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Diagnosis Of Auditory Processing Disorder (APD) From A Dr. Of Audiology

Diagnosis Of Auditory Processing Disorder (APD) From A Dr. Of Audiology

The ability to hear and process sound is an ability many people take for granted. Those who struggle with an auditory processing disorder (APD) have intact hearing structures but have a hard time understanding the sounds they hear.

There are variations on how much an individual is affected by APD, so it is necessary to be tested to know what options you have for optimal care.

Who Is Affected By APD

Both children and adults are affected by APD. If the disorder is recognized early in life, it will be easier for affected children to adapt compared to receiving a diagnosis in adulthood.

How exactly someone develops APD isn’t known. It is supposed that it can be a disorder one develops in vitro or it can be developed via trauma such as:

  • Chronic ear infections
  • Head trauma
  • Lead poisoning

It is suspected that boys are twice as likely to suffer from APD than girls. However, studies on APD are still fairly scarce, so much of what is known about APD is still under investigation.

Symptoms Of APD

There are several key indicators that an individual will display when struggling with APD. An audiologist will look for:

  • Ability to sequence – A person with APD typically struggles to understand and recall the order of words and sounds. The speaker may say “876” but the person with APD may write “687” in response.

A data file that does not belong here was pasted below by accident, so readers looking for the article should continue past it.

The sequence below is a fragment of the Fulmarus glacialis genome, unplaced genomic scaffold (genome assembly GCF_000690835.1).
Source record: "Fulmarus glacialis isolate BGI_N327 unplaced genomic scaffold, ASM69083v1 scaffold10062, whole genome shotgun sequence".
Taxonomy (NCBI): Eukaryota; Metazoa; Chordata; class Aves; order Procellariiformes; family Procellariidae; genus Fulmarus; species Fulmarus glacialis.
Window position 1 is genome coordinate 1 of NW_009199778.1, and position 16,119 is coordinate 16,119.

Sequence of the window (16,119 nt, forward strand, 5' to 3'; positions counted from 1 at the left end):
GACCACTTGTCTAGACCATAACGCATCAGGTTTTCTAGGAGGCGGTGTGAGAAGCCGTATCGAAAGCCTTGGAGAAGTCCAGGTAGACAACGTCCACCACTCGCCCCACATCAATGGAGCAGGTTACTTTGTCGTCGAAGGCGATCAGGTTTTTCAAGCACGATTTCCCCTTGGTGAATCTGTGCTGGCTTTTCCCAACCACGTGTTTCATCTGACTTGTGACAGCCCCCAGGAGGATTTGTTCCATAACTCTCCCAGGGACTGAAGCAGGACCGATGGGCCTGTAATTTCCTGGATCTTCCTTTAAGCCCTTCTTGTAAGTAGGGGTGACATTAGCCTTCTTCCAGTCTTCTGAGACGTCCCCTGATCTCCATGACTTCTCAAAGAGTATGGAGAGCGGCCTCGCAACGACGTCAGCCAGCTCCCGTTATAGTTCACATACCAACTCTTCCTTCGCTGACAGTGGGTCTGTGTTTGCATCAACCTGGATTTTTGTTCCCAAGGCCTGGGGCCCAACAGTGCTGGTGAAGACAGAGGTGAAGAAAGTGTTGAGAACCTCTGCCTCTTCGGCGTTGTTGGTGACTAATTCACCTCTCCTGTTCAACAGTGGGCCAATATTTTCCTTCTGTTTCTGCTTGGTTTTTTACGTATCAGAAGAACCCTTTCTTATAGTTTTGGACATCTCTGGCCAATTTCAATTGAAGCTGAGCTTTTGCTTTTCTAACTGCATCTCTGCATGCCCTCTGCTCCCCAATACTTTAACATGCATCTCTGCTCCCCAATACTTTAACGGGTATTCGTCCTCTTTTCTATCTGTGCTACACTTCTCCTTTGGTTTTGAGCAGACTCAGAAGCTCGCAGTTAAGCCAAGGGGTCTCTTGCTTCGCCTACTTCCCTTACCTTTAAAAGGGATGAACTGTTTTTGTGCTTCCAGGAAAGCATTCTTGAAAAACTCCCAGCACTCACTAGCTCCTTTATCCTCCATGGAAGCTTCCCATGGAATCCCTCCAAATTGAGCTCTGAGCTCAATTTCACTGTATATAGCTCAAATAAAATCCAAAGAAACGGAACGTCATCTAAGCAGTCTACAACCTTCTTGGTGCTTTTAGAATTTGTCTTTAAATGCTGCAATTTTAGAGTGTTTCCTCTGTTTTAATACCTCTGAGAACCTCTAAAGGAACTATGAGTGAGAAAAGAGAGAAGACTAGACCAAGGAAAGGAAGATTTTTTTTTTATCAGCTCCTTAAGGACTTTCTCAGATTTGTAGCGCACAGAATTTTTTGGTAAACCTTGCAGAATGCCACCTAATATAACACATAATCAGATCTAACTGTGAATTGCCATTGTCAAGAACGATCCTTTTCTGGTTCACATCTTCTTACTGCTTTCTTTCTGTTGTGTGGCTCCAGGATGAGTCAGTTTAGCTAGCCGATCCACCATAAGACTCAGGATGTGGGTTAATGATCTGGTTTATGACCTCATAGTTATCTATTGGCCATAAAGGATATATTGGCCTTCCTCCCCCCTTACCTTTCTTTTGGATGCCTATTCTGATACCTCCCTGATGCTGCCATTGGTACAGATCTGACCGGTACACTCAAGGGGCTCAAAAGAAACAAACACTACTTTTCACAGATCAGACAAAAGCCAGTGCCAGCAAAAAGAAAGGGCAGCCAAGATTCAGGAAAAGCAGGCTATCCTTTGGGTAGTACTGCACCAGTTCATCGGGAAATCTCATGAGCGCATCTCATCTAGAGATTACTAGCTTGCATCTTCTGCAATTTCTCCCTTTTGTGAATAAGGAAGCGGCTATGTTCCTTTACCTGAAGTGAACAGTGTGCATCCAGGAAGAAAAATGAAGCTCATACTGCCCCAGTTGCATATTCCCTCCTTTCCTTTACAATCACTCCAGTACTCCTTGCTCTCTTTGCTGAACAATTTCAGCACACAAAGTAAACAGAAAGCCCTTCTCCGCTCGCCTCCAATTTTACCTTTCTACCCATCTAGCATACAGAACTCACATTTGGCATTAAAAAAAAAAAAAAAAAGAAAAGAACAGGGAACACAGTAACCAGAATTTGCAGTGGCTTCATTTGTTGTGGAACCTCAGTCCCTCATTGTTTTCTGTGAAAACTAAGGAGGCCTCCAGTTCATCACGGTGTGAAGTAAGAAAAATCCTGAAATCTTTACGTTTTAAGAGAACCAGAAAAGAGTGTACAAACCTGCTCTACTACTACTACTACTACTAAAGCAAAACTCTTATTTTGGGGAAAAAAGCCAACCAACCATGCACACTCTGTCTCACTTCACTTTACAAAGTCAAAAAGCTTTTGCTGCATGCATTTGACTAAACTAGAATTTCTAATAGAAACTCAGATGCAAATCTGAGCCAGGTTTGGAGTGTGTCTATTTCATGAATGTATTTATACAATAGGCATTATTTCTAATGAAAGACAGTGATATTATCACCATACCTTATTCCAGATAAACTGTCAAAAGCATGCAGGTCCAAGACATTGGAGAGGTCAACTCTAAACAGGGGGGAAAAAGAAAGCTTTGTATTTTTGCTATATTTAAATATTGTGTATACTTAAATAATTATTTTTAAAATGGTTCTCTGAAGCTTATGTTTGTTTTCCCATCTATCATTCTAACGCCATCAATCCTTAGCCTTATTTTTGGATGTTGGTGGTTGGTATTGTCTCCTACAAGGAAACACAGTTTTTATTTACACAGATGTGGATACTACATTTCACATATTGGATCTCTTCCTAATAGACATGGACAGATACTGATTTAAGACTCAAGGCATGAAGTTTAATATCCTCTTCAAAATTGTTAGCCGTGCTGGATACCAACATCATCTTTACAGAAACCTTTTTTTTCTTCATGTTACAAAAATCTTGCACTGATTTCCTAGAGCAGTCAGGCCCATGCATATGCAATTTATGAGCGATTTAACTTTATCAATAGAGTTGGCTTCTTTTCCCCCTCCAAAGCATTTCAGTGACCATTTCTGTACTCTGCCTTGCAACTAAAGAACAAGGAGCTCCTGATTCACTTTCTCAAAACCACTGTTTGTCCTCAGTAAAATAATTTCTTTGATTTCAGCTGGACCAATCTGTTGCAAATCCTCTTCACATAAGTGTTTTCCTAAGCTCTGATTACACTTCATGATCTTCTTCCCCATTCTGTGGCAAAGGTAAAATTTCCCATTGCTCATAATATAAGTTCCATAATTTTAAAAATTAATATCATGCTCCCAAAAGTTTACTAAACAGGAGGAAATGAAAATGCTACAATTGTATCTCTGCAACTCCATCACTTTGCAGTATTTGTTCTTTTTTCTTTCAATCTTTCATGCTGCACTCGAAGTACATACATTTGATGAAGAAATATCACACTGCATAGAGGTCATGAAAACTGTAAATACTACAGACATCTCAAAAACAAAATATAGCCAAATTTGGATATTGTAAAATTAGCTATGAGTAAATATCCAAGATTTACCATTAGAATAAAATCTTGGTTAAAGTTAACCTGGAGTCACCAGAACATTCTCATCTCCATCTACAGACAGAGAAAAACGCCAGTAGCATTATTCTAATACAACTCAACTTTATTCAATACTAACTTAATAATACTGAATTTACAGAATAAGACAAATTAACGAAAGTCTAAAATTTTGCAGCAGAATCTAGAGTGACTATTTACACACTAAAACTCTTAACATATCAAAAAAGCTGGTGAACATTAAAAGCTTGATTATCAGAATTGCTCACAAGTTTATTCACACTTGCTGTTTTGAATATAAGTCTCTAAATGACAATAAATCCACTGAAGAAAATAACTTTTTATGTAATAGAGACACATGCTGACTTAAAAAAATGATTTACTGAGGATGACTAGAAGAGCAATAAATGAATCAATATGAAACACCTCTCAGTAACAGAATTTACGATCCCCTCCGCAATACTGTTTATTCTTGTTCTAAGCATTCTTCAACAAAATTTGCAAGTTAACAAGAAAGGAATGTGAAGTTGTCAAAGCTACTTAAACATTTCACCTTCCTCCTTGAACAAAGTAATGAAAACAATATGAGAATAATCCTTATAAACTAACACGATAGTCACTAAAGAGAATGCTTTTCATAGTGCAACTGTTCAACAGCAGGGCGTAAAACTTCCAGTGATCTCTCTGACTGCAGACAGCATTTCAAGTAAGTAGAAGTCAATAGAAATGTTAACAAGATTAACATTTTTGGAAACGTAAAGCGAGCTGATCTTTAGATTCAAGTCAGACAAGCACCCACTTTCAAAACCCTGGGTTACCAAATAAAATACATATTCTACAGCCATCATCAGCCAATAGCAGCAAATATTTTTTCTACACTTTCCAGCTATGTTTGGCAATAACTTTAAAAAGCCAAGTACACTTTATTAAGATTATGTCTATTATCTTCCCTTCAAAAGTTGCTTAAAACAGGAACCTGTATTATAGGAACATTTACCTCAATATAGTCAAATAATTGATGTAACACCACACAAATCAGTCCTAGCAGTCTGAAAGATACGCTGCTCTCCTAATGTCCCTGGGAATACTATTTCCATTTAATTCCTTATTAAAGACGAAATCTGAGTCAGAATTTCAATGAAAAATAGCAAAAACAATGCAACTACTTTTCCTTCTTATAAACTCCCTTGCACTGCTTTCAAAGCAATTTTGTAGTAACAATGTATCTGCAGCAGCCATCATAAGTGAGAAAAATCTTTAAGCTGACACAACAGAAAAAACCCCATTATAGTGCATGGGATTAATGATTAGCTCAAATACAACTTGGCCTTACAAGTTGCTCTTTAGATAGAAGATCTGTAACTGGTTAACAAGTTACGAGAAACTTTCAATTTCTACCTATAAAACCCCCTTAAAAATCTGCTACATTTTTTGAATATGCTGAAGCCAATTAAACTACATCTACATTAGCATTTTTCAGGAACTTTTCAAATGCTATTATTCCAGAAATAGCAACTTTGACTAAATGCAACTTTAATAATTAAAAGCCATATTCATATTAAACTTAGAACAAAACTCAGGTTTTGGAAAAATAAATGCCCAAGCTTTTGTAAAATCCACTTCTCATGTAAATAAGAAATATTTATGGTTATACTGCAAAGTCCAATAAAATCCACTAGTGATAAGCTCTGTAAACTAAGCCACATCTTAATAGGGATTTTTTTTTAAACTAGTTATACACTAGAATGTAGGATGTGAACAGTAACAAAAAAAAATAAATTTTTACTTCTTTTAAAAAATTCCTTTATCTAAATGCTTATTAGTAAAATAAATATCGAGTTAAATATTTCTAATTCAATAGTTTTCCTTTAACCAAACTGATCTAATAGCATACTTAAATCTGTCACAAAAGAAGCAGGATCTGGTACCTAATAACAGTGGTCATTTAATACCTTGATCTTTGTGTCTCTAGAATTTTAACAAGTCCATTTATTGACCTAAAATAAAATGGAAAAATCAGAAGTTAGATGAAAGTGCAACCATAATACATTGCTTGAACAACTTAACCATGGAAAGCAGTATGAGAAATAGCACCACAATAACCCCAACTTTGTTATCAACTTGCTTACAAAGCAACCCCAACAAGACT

• Memory retention – A person with APD may struggle with recalling verbal information, whether you ask them immediately after speaking or at a later time.
  • Sound discrimination – People are bombarded with sound on a daily basis. However, someone with APD may find that they cannot process what you say if there is anything other than absolute silence.

Receiving A Diagnosis Of APD

While a speech-language pathologist or school psychologist may assess a child’s receptive language and listening comprehension, only an audiologist can perform the tests necessary to diagnose APD. It is recommended that parents wait until their child is around 7-8 years old before having them tested for APD.

The tests will be conducted in a soundproof room so that the patient isn’t distracted by background noises. From there, the audiologist will conduct a series of listening-response based tests to determine not only if the patient has APD but to what extent it affects them.

Living With APD

Depending on how old the patient is, there are several options for how to help someone with their auditory processing disorder.

If the person is a child, an audiologist may recommend:

  • Quiet rooms for test-taking
  • Assistive technology (child has sound-proof headphone and teacher with mic)
  • Special instruction (tutor or an IEP)

Children and adults with APD may be recommended to have:

  • Speech therapy
  • Reading instruction

While the audiologist will not be able to cure someone’s APD, working with them will reduce symptoms to a manageable level where it will no longer interfere with daily activities.

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